Plants are lasting reminders of friends, past and present

Published on Thursday, 7 September 2017 14:51 - Written by GREG GRANT, Texas A&M AgriLife Extension Service

I’ve always been a bit of a solitude-seeking loner. I can’t help it. I was born that way. Once my momma tried to send me to a party I didn’t want to attend with the counsel, “You just might meet some new friends.” Without hesitation I replied, “I don’t like the ones I have. Why would I want more?” I was just kidding, of course. After all, what would life be like without friends? True friends are like good dogs, offering unconditional love and perpetual support.

As a lifelong horticulturist, naturally most of my friends have been gardeners. And what genuine gardening friend doesn’t share their plants? My garden is full of plants that share my past, but the ones that speak to me the most are the ones gifted by friends. How comforting it is that even when they have gone on, their friendship still grows in my garden. These plants are literally part of my life.

The gifted plant I’ve had the longest is Aloe vera from my Grandmother Emanis. She always kept one around for treating burns. It literally saved my backside one year when I sat on a scorching hot bathroom space heater! I keep one inside during the winter, then divide it into three plants for the porch steps during the summer. My granny was a nurse, so it’s a little piece of her healing touch that stays with me.

When I was in school at Texas A&M, my new friend and mentor, Dr. William C. Welch, shared an old heirloom Turkish iris (Iris orientalis) from his College Station garden with me. I look forward to its cheerful white and yellow blooms each spring as a reminder of how he changed my cultural and horticultural life.

Dr. Welch introduced me to many interesting and wonderful gardeners, and by far the most interesting was Navasota’s late Pam Puryear. She shared many plants with me during our friendship, including her grandmother’s heirloom honeysuckle (Lonicera x americana “Pam’s Pink”) and the old “Creole Rose” (Rosa chinensis “Louis Philippe”).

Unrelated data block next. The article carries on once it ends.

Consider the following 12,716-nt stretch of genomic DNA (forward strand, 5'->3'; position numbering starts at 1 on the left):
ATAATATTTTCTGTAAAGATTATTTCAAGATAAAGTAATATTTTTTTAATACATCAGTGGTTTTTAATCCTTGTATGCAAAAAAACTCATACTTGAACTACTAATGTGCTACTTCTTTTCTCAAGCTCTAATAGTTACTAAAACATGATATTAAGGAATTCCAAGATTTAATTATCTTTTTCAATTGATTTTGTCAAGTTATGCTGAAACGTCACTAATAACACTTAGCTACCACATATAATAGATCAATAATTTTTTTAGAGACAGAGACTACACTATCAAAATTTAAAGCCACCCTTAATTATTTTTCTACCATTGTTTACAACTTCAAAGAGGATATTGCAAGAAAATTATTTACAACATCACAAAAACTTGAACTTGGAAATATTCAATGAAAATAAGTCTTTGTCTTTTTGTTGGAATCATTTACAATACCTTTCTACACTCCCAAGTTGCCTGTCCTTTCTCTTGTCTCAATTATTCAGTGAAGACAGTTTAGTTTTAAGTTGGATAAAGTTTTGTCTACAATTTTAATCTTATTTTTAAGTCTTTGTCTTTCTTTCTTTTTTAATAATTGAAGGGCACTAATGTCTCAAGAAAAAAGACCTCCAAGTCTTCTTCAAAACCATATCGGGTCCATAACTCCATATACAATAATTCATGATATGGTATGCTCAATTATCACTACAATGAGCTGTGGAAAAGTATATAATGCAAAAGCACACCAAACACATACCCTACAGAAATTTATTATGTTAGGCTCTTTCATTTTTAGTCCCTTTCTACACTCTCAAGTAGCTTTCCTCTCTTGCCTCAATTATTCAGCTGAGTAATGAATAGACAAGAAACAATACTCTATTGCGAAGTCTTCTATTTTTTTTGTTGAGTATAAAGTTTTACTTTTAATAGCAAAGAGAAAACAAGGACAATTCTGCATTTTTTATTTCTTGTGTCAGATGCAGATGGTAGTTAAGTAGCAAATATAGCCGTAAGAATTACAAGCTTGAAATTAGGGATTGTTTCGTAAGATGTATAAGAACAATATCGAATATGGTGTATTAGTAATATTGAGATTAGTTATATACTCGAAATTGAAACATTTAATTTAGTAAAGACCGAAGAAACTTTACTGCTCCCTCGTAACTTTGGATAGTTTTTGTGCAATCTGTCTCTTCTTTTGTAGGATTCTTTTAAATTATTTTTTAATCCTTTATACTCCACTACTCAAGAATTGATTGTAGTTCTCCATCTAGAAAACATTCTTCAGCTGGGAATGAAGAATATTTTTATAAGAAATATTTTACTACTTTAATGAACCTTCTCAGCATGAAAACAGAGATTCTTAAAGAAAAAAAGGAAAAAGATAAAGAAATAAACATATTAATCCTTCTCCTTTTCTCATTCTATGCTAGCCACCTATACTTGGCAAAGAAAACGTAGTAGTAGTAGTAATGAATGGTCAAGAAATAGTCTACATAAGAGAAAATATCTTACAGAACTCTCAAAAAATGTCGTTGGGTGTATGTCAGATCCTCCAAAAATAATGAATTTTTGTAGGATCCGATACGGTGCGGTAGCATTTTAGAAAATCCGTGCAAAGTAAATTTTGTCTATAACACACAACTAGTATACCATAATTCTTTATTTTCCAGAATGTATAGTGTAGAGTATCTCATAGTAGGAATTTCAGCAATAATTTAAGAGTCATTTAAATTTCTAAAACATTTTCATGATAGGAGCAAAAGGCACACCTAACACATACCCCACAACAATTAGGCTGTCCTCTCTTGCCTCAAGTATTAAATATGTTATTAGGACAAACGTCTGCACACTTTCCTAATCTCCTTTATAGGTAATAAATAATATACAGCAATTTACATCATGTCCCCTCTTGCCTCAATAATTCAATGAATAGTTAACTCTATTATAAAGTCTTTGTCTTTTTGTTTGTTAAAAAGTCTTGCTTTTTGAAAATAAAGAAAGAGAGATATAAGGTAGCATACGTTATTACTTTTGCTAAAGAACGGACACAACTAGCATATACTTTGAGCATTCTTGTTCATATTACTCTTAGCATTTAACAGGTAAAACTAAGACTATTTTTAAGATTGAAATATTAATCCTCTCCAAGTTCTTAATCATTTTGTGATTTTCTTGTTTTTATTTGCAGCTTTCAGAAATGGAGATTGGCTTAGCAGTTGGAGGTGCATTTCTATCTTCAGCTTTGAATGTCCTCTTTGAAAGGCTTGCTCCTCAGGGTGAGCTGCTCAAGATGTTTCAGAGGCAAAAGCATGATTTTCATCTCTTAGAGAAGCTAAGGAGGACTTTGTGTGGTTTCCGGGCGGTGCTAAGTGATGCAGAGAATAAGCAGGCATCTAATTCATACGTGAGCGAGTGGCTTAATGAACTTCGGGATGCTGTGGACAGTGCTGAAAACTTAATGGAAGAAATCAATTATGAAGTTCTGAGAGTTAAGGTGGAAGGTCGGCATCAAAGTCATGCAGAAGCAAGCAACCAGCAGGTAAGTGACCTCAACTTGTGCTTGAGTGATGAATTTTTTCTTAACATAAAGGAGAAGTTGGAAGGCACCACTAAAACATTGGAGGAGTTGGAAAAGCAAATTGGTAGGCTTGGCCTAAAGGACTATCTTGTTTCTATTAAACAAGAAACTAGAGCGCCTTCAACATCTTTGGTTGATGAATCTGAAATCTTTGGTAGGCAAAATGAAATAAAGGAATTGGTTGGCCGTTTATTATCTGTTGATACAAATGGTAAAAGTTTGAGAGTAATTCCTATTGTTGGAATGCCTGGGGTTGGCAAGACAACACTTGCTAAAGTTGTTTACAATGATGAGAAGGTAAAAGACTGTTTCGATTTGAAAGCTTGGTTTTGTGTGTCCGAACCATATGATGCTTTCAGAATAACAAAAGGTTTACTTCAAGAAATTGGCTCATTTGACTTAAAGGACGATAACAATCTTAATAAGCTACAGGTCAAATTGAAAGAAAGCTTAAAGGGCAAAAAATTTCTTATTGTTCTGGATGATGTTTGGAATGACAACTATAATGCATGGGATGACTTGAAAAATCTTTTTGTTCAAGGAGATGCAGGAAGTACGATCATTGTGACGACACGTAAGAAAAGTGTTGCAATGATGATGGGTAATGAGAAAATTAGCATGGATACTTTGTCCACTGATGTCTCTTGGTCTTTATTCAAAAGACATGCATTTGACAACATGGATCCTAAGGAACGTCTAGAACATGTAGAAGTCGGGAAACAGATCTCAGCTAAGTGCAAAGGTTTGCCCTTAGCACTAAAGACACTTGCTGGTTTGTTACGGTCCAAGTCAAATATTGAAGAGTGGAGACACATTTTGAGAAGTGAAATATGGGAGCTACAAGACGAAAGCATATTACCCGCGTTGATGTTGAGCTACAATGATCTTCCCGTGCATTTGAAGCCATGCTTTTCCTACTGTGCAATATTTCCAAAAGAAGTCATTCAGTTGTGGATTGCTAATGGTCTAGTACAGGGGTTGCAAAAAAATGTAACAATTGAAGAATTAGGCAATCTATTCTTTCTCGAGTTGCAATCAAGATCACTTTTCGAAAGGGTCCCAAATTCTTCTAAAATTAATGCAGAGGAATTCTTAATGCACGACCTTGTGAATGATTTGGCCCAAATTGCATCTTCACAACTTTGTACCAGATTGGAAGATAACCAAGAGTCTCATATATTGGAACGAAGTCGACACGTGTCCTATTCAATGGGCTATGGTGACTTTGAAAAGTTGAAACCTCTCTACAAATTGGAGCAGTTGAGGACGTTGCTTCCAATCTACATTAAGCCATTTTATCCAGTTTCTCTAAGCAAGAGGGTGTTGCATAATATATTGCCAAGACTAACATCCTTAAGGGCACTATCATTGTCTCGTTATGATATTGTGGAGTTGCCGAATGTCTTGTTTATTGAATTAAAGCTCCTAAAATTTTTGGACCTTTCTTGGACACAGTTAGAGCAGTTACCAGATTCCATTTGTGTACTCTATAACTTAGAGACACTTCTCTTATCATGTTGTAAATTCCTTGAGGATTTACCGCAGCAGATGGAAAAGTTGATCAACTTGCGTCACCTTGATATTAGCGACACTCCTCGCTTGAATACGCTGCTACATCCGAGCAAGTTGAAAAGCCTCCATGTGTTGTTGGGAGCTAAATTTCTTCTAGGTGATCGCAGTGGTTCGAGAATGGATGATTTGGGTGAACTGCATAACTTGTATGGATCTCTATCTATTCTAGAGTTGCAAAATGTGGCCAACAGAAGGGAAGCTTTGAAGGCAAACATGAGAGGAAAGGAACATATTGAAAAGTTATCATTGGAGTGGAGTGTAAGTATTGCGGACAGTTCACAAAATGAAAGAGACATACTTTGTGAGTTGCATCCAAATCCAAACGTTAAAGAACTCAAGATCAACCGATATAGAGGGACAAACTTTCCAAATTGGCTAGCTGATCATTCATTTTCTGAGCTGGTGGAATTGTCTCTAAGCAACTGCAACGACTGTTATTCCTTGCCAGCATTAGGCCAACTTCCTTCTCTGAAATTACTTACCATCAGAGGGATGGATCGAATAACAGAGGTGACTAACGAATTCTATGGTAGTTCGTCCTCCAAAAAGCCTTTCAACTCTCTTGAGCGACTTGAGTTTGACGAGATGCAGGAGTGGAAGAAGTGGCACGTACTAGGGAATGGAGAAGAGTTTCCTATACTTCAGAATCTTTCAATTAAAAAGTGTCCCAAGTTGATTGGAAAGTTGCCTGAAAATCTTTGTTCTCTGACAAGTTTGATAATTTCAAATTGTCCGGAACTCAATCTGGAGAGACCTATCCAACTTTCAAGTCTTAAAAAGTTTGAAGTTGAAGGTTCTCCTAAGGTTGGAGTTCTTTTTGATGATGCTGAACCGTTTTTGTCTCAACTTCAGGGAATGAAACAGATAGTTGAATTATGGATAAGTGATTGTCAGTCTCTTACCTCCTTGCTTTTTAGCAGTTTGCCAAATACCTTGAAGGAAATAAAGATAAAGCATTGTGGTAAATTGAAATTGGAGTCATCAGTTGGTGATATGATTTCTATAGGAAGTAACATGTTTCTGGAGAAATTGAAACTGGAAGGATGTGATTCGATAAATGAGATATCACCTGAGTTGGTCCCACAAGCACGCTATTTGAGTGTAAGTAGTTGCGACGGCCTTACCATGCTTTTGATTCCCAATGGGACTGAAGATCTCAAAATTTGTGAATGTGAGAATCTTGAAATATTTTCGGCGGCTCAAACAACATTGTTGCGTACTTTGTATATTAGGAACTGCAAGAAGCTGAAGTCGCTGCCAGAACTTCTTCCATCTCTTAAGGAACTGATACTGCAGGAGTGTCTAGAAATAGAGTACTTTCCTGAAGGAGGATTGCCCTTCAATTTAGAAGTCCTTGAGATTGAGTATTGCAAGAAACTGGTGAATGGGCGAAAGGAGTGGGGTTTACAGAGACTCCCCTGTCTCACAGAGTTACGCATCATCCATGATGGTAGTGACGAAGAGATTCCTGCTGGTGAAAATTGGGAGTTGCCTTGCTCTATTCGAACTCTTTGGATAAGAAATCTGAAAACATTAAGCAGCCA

Another wonderful gardener Dr. Welch introduced me to was Shreveport’s late Cleo Barnwell. She was a smart, gracious woman (born in Texas) who shared her fascinating Lycoris collection with me, along with her vigorous reseeding purple coneflower (Echinacea purpura).

The only canna that I grow was a gift from College Station gardener extraordinaire and friend Cynthia Mueller. She was visiting Costa Rica a number of years ago, so I asked her to be on the lookout for native Canna iridiflora. Thankfully, she found me the old sterile French hybrid Canna x iridiflora “Ehemanii” to replace the virused version that I was growing and selling to Old House Gardens. It reminds me of a cross between a banana and a fuchsia, both plants I always longed to grow.

We plan to have this canna, plus some of some of Cleo’s spider lilies in our Smith County Master Gardener bulb sale Oct. 14.

Greg Grant is the Smith County horticulturist for the Texas A&M AgriLife Extension Service. You can follow him on Facebook at “Greg Grant Gardens,” read his “Greg’s Ramblings” blog at arborgate.com or read his “In Greg’s Garden” in each issue of Texas Gardener magazine (texasgardener.com). For more information on local educational programming, go to smith.agrilife.org.a